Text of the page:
WATER YOUR GARDEN (THE RIGHT WAY)
Written by Kim Smerek
As with everything else about gardening, how to water and how much to water is not an absolute science. The amount, frequency and time you should water is dependent on many variables, like the weather, your soil type, the kind of plant, even the time of year.
Here are a few easy rules to follow (and a few exceptions to the rules!):
1. Water deeply - Make sure the water you give your plants is actually reaching the roots. Just because you've wet that top layer of soil, it doesn't men you have gotten water all the way down to the roots. Watering deeply and less often promotes deep root growth as roots will grow downward to seek out water. Watering more frequently and shallowly means the roots are staying closer to the surface to get what they can, which also means your plants are not as stable and are at risk of being uprooted by heavy wind or rain.
2. Over-watering - Don't over-water! Plants need even moisture, but also benefit from the soil drying out slightly between watering. Again, this promotes deep root growth. Water-logging does not allow the roots to breathe – and root cells will drown without oxygen. How do you know if you're overwatering? The most obvious sign of overwatering is wilting. Leaves will turn yellow and wilted – not crisp and green. Wilting can also occur throughout the plant, including the stem, buds and flowers. You will also notice the plant growing more slowly. Overwatering is more likely in clay soil, which holds water for a longer period of time than sandy soils. It is also more likely to happen in pots without proper drainage (make sure you're planting in containers where excess water can run off and not sit at the roots).
3. Water the root zone - It's the roots that need water, not the leaves. While sometimes, pest problems demand that we give our gardens a good shower, water on leaves promotes mildew. While you're watering those roots, be sure to water all sides of the plant, as one-sided watering leads to one-side root growth and poorer nutrient absorption. Watering from overhead means the water may never actually hit the ground because the foliage may overshadow the plant’s base.
4. How much? - Different plants have different water requirements. Crop plants, vegetables and fruits, require even moisture throughout their growing season until harvest. Container gardens need more frequent watering as the soil in a container will heat up more in the sunshine and dry out faster than garden soil. Stick your finger in the soil. If it feels dry all the way to your second knuckle, it’s time to water. Usually containers need watering once a day in the summer. Sometimes twice on super hot and sunny days. Plants require less water in cool or rainy weather.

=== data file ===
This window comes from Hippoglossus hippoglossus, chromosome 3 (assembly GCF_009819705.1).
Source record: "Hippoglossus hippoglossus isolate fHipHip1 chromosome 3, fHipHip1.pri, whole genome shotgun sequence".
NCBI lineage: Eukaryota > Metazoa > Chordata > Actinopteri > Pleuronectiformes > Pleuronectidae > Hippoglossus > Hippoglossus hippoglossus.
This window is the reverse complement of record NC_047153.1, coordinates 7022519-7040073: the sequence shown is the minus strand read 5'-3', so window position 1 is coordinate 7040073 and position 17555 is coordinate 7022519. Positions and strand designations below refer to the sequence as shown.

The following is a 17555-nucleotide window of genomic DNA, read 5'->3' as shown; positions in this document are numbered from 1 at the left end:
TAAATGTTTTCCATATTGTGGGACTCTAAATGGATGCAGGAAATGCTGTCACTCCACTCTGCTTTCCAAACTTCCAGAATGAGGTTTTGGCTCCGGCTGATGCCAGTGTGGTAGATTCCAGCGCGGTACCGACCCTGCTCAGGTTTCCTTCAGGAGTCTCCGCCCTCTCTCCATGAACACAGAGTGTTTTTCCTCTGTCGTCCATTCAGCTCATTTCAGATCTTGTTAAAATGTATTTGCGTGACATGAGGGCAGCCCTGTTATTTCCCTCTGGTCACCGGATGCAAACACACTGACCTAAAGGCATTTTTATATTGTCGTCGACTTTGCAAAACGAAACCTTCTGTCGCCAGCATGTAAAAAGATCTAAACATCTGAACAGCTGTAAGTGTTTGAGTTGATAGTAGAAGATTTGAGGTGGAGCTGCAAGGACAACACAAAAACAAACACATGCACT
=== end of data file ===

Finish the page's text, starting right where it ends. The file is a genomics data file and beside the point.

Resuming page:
5. Water in the morning. The best time to water is in early morning, between 5am and 9am. The ground is cooler then and the water has a chance to be absorbed by the soil and not evaporate in the heat. It also gives foliage a full day of sunshine to dry. Wet foliage at night can attract insects, fungus and disease. Wet foliage in the hot sun can cause scorch marks.
6. Mulch. A good layer of mulch over your garden beds will ensure less moisture loss, keep soil moist for longer, and protect the soil (and roots) from getting too hot (as well as deterring weed growth). This said, mulch can also prevent moisture from reaching below, into the soil. So, when you mulch, be sure to water deeply and less often.
7. Use the right tool for the job. A lawn will benefit from a sprinkler, or irrigation system that allows for a good, even one inch of water a week during drier spells. Containers are easiest to water with a wand, so you are able to direct the water at the base of the plants. Vegetable gardens and perennial beds are best watered with soaker houses or drip systems, again, directing the water to the roots.
In our present world, water conservation is an issue; it is a precious resource that should be used with care. With a little knowledge we can learn to be better stewards of the environment and water our gardens more efficiently.